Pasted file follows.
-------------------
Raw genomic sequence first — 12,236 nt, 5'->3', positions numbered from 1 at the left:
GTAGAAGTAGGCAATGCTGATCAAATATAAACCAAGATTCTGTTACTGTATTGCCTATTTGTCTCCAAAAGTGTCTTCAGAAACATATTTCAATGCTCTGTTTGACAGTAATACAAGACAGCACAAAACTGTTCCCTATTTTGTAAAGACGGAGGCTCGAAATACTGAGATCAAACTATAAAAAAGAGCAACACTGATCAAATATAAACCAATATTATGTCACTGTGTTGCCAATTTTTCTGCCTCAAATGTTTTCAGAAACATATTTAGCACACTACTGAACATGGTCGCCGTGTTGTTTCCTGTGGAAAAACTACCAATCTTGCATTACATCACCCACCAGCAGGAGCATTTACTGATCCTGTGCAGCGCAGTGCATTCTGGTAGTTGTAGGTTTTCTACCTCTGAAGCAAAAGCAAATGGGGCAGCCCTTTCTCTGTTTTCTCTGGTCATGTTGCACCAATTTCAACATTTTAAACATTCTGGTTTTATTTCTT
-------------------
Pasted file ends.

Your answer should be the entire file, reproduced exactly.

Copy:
Raw genomic sequence first — 12,236 nt, 5'->3', positions numbered from 1 at the left:
GTAGAAGTAGGCAATGCTGATCAAATATAAACCAAGATTCTGTTACTGTATTGCCTATTTGTCTCCAAAAGTGTCTTCAGAAACATATTTCAATGCTCTGTTTGACAGTAATACAAGACAGCACAAAACTGTTCCCTATTTTGTAAAGACGGAGGCTCGAAATACTGAGATCAAACTATAAAAAAGAGCAACACTGATCAAATATAAACCAATATTATGTCACTGTGTTGCCAATTTTTCTGCCTCAAATGTTTTCAGAAACATATTTAGCACACTACTGAACATGGTCGCCGTGTTGTTTCCTGTGGAAAAACTACCAATCTTGCATTACATCACCCACCAGCAGGAGCATTTACTGATCCTGTGCAGCGCAGTGCATTCTGGTAGTTGTAGGTTTTCTACCTCTGAAGCAAAAGCAAATGGGGCAGCCCTTTCTCTGTTTTCTCTGGTCATGTTGCACCAATTTCAACATTTTAAACATTCTGGTTTTATTTCTT